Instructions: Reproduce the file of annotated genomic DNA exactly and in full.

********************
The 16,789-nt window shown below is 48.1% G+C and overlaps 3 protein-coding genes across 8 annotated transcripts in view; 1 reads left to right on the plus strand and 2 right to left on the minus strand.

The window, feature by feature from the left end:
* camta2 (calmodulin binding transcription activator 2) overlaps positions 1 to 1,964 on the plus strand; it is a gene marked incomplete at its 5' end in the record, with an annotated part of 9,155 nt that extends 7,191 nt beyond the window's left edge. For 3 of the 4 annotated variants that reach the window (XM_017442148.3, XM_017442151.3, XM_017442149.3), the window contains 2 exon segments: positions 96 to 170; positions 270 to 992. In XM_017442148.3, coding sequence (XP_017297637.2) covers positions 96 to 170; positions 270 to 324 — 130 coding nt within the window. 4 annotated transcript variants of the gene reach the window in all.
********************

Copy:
The 16,789-nt window shown below is 48.1% G+C and overlaps 3 protein-coding genes across 8 annotated transcripts in view; 1 reads left to right on the plus strand and 2 right to left on the minus strand.

The window, feature by feature from the left end:
* camta2 (calmodulin binding transcription activator 2) overlaps positions 1 to 1,964 on the plus strand; it is a gene marked incomplete at its 5' end in the record, with an annotated part of 9,155 nt that extends 7,191 nt beyond the window's left edge. For 3 of the 4 annotated variants that reach the window (XM_017442148.3, XM_017442151.3, XM_017442149.3), the window contains 2 exon segments: positions 96 to 170; positions 270 to 992. In XM_017442148.3, coding sequence (XP_017297637.2) covers positions 96 to 170; positions 270 to 324 — 130 coding nt within the window. 4 annotated transcript variants of the gene reach the window in all.